Israel Studies at Binghamton offers undergraduate students courses, lectures, programs, grants and fellowships to examine the history, literature, and culture of modern Israel. Grants are available to support undergraduate research and creative work.
For more information, contact Center Director, Professor Randy Friedman.
Minor in Israel Studies
A new minor in Israel Studies allows students to pursue research and coursework in the history, politics, literatures, and cultures of Modern Israel.
The minor requires six courses, including History of Modern Israel, and a course in state and society.| Read More
For more information please email Professor Friedman.
Featured Courses Spring 2019
Israeli Coming-of-Age Narratives - ISRL 205 - Gen Ed: H (Prof Libman) - At the center of Coming-of-Age Narratives stands a protagonist in the process of becoming: a youngster being educated, learning about themselves, about the world, and about life, overcoming obstacles, maturing, forming their identity. In this class, we will explore the thematic and structural characteristics of such narratives, focusing on Israeli examples in their historical and cultural contexts.
Cultures and Society in Israel - ISRL 227 - Gen Ed: G, N (McCabe) - This course is a study of the many religious, ethnic, political, and linguistic dimensions of modern Israeli culture and society. It examines the forces that affect them, the divides between them, their interactions with each other, and their manifestations in music, film, art, and literature. This course will also have a strong emphasis on the use of Jewish law in Israel, intermarriage, non-Orthodox conversion, and Jewish minority groups (such as the Falash Mura, Beni Menashe and Bnei Ephraim).
Israeli Palestinian Conflict in Literature - ISRL 327 - Gen Ed: H, O (Prof Libman) - The ongoing Israeli-Palestinian conflict has been represented in a wide body of Israeli and Palestinian literary works of varied genres. In this course, we will read, analyze and discuss, side by side, poems, short stories and novels by both Israeli and Palestinian writers exploring questions of homeland, exile and return, longing and belonging, Self and Other. We will examine the relationships between historical, political and literary narratives, and the ways in which images and metaphors both reflect and shape national affinities. We will also juxtapose the geo-political conflict with other core issues such as religion, ethnicity, gender and sexuality.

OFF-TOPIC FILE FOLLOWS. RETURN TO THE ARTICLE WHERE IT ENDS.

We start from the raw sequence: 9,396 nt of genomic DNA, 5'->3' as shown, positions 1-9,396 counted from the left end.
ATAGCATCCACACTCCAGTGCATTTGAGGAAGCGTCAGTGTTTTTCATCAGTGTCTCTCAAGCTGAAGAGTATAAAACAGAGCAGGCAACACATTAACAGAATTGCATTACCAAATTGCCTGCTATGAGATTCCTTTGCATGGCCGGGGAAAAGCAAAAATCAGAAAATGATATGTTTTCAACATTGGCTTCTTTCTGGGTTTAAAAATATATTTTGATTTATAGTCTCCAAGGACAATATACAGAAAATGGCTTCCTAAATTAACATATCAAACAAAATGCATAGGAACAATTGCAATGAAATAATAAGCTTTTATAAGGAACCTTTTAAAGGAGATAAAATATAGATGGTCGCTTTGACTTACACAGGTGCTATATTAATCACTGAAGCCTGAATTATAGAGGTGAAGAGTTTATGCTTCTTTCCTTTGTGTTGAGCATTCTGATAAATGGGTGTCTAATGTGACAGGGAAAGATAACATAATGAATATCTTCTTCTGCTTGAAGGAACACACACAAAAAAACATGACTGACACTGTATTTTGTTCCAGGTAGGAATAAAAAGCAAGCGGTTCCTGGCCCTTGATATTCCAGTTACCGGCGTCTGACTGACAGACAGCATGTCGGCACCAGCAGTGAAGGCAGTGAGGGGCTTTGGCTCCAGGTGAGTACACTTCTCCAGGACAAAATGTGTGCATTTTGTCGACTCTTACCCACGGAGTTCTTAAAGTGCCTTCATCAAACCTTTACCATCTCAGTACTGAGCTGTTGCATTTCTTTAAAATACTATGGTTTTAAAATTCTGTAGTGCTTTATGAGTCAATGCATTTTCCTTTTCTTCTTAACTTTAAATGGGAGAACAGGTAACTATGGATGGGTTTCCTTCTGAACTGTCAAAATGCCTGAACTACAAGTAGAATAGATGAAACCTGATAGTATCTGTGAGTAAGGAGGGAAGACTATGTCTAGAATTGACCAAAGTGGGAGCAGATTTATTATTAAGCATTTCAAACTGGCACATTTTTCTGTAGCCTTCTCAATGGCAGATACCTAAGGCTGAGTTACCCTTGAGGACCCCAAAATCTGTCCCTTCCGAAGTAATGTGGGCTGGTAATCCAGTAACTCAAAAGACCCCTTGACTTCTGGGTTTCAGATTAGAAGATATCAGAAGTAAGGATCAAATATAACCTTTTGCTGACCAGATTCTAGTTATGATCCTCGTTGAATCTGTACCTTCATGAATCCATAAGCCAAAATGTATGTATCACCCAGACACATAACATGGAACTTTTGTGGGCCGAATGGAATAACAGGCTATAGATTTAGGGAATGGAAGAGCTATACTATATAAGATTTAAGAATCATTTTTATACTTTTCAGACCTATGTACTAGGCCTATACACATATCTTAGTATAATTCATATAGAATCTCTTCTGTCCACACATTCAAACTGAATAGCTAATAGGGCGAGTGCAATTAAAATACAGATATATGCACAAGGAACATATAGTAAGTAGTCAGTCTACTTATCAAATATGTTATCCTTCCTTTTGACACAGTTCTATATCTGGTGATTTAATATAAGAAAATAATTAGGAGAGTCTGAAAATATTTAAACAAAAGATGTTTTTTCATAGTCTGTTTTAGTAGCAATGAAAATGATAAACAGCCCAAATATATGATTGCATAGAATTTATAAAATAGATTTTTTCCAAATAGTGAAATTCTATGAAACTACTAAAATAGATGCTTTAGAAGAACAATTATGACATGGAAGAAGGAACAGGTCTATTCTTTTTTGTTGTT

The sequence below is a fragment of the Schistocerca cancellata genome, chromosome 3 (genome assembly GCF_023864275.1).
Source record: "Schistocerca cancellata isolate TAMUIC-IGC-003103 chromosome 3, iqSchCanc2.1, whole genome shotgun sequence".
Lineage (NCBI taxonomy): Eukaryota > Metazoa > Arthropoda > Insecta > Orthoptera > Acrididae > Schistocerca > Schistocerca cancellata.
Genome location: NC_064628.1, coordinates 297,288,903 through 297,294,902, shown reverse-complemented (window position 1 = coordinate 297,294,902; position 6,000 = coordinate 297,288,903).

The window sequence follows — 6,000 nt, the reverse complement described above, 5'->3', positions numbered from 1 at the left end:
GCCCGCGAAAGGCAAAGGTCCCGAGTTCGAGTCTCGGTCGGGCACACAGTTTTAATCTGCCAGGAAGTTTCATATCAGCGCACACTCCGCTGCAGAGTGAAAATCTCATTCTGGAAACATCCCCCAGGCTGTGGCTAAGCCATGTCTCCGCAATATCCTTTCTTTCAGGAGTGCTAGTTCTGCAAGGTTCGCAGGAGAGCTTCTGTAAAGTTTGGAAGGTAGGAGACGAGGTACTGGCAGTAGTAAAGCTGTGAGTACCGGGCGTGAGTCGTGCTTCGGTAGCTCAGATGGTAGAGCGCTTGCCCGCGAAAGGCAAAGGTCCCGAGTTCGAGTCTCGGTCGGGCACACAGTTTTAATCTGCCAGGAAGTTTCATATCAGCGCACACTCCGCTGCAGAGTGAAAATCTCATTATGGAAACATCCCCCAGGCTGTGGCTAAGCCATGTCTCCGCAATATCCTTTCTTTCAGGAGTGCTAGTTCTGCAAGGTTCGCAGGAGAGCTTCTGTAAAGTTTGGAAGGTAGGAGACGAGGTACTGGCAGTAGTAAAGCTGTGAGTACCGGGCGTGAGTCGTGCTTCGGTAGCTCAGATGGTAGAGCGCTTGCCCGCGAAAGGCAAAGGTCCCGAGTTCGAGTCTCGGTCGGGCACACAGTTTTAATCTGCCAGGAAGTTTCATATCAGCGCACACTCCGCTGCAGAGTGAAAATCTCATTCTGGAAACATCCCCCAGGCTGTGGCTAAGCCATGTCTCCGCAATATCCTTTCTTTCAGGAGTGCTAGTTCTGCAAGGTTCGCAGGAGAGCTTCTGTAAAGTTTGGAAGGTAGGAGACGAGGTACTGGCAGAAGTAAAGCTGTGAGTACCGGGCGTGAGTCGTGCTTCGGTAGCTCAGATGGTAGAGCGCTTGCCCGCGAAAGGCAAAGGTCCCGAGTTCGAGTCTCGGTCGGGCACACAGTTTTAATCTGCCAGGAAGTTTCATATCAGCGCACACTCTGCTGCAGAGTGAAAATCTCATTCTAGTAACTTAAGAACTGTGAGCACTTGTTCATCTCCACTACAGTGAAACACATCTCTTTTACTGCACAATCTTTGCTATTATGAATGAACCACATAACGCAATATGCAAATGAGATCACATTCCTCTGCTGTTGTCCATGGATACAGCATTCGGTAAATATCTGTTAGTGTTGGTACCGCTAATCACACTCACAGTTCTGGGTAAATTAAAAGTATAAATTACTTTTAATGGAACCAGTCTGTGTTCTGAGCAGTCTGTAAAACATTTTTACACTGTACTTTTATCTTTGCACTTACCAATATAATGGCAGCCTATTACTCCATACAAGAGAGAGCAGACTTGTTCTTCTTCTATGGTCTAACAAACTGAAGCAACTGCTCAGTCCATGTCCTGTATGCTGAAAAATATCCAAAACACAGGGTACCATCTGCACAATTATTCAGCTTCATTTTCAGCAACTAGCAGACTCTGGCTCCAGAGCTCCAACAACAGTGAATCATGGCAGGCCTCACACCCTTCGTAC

At Home in the Diaspora - ISRL 380C - Gen Ed: W (Prof Arkush) - This course will trace the emergence of positive attitudes toward the worldwide dispersion of the Jews from the 19th century to the present. It will examine the rejection of the idea that Jews living outside of Palestine are by definition in Exile, the diverse ideologies of the proponents of diaspora nationalism, the diasporists' critique of Zionism and their involvement in the establishment of alternative Jewish homelands – both in fact and in fiction.
ISRL-PALS Conflict - ISRL 385Z - Gen Ed: G, N (Prof Rabineau) - This course will examine the origins of the Arab-Israeli dispute from the mid-nineteenth century through the founding of the state of Israel and expulsion/flight of three quarters of a million Palestinians from their homes till the present day. Among the topics to be examined: the social history of Palestine up to Zionist colonization, the origins of Zionism and Palestinian nationalism, varieties of Zionism, Zionism and colonialism, seminal events and their consequent symbolic connotations (the 1936 "Great Revolt," the 1948 "Nakba" [disaster]) and creation of the state of Israel, the construction of a national consensus in Israel, 1967 and its aftermath, the intifada, and the redefinition of the conflict as a result of Oslo, the second intifada, the security fence, HAMAS, Hizbollah and the Lebanon War.
Environmental History of Israel - ISRL 427 - Gen Ed: G, N (Prof Rabineau) - This course focuses the problems and possibilities associated with settling large numbers of people in the contested land of Israel-Palestine with its limited natural resources, and examines the dynamics between environmental issues, politics, technology, and military conflict in the modern Middle East.
Spring Programming yet to be announced.
For more detailed overview of Upcoming and Past Events, please visit our Events page.
The Center for Israel Studies is funded in part through a generous grant from the Israel Institute.